Strictly Come Dancing star Amy Dowden has said the medication she takes for Crohn’s disease has led to body shaming and abuse.
The 30-year-old professional dancer first revealed she was suffering from the condition in 2019, in a bid to help other sufferers.
Crohn’s is described by the NHS as a lifelong condition in which parts of the digestive system become inflamed.
People with the disease commonly experience phases of intense abdominal pain, severe vomiting, exhaustion and bloody diarrhoea, among other symptoms.
Dowden told Hello! magazine she has recently experienced a flare-up and the high dose of intravenous steroids she was given in hospital made her gain weight.
She said: “Although it made me feel better, it creates water retention, making my hips, thighs and bottom bloat and my face puffy.
“I want to look my best on the dance floor, but when you get photographed in an unflattering light and people make spiteful comments about your size, it can be very hurtful.”
Dowden added that she has been dealing with the effect of medication on her body throughout her career.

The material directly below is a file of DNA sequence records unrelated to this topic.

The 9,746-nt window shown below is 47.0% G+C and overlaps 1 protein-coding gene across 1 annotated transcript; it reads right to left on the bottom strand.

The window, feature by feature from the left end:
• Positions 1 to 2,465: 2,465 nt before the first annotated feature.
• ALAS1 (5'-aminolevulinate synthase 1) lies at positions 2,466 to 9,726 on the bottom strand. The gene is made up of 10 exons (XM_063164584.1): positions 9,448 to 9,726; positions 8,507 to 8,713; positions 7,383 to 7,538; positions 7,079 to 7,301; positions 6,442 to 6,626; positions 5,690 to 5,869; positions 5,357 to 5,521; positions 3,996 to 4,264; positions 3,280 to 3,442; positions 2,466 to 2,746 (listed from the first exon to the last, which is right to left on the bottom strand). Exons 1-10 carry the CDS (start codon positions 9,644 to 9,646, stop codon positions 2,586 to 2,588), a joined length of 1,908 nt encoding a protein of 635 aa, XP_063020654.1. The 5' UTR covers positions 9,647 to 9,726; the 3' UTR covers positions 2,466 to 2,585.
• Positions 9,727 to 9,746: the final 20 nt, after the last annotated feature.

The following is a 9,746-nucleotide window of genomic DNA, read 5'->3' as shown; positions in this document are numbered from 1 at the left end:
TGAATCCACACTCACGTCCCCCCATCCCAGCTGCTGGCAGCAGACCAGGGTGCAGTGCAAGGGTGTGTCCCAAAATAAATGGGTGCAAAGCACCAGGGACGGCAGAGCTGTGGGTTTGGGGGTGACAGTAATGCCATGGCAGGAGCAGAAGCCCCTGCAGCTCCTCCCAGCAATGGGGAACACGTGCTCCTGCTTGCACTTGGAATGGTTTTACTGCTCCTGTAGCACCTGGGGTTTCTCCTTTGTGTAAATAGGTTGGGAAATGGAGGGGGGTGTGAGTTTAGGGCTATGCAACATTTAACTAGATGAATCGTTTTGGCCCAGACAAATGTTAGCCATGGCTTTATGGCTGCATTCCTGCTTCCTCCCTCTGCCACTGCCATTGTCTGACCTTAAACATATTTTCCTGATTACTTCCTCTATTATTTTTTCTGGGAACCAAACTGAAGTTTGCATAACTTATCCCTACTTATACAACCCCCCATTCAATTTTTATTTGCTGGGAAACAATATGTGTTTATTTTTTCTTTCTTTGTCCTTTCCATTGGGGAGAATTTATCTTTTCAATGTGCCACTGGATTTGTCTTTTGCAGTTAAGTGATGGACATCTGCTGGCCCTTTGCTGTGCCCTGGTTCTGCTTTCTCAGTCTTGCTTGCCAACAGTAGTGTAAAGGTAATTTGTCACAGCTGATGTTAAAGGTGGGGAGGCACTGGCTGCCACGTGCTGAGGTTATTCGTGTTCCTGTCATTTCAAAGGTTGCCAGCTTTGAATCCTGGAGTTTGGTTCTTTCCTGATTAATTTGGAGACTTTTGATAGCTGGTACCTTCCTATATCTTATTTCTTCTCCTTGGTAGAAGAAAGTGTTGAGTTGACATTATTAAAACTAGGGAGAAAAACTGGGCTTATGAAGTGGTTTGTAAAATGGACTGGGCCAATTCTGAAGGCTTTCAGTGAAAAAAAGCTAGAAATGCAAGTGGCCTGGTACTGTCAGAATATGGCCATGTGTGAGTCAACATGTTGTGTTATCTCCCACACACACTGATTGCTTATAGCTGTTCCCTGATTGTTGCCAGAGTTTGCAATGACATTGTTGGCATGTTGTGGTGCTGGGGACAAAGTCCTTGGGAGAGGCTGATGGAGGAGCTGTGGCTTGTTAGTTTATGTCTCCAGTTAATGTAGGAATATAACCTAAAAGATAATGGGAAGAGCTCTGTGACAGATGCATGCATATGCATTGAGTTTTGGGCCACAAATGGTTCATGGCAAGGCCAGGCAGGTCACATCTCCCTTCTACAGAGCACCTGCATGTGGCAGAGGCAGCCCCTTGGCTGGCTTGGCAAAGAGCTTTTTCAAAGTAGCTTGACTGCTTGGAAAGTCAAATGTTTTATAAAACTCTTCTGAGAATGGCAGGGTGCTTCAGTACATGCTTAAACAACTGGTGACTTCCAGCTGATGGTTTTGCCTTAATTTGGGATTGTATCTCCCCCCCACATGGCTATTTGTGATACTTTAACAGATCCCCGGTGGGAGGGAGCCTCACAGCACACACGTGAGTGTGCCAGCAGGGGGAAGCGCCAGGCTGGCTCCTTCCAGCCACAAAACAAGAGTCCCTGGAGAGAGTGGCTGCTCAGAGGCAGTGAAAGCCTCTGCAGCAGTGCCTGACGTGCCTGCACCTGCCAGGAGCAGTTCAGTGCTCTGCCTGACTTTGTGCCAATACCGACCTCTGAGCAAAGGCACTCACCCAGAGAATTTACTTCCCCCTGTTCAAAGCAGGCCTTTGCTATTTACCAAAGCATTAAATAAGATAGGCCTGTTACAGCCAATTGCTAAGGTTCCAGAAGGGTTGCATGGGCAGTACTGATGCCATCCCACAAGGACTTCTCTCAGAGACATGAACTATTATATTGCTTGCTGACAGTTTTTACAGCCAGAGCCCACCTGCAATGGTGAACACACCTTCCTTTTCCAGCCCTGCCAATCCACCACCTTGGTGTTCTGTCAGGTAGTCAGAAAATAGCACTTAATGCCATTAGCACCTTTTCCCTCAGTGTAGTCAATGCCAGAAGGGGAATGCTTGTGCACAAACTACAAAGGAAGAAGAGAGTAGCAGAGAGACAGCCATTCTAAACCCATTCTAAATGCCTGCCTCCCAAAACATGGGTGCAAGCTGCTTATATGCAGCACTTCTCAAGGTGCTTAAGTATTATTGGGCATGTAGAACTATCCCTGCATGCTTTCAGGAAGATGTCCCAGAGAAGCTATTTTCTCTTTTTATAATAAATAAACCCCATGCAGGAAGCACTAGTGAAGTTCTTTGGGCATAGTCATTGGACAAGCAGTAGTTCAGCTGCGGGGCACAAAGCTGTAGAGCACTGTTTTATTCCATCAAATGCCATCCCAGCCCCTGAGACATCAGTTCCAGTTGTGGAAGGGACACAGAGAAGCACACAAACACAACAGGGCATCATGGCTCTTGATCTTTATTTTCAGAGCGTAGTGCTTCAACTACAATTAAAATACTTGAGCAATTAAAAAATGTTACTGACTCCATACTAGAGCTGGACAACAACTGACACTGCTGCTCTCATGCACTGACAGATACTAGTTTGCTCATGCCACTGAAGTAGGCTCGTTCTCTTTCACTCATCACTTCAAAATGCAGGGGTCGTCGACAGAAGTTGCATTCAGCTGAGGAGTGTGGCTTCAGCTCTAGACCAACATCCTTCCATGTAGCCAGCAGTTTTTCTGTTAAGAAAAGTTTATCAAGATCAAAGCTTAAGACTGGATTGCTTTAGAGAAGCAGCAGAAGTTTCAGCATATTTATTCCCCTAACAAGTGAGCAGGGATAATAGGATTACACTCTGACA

She said: “I was either too skinny and people assumed I was anorexic, or I’d bloat from my medication.”
She said she was particularly hurt by one comment, continuing: “I’d just come off the dance floor when a dressmaker in the changing room looked at me and said ‘She has a fat bottom and a thick middle.’
“I felt so humiliated and embarrassed. I was only 21 and still trying to deal with my condition. As a dancer struggling to fit into tiny costumes, I became very self-conscious.”
However, she said the Strictly team are very supportive of her condition, adding: “Everyone has been so kind.
“If I’m not feeling well, the boys are so thoughtful and say ‘Nobody’s lifting Amy today.
“Dianne (Buswell) is always checking on me and, when I had to go to hospital, Oti (Mabuse) got into a car the moment she finished filming and turned up at 11pm to see me.
“Another time when I was ill, Katya (Jones) took me to hospital and sat with me until 5am.”
“I’m urging people to stop and think before they speak or write an unkind message.
“Some people are too quick to comment about the way someone looks. They have no idea what the target of their remark is going through.”
– The full interview is in Hello!, out now.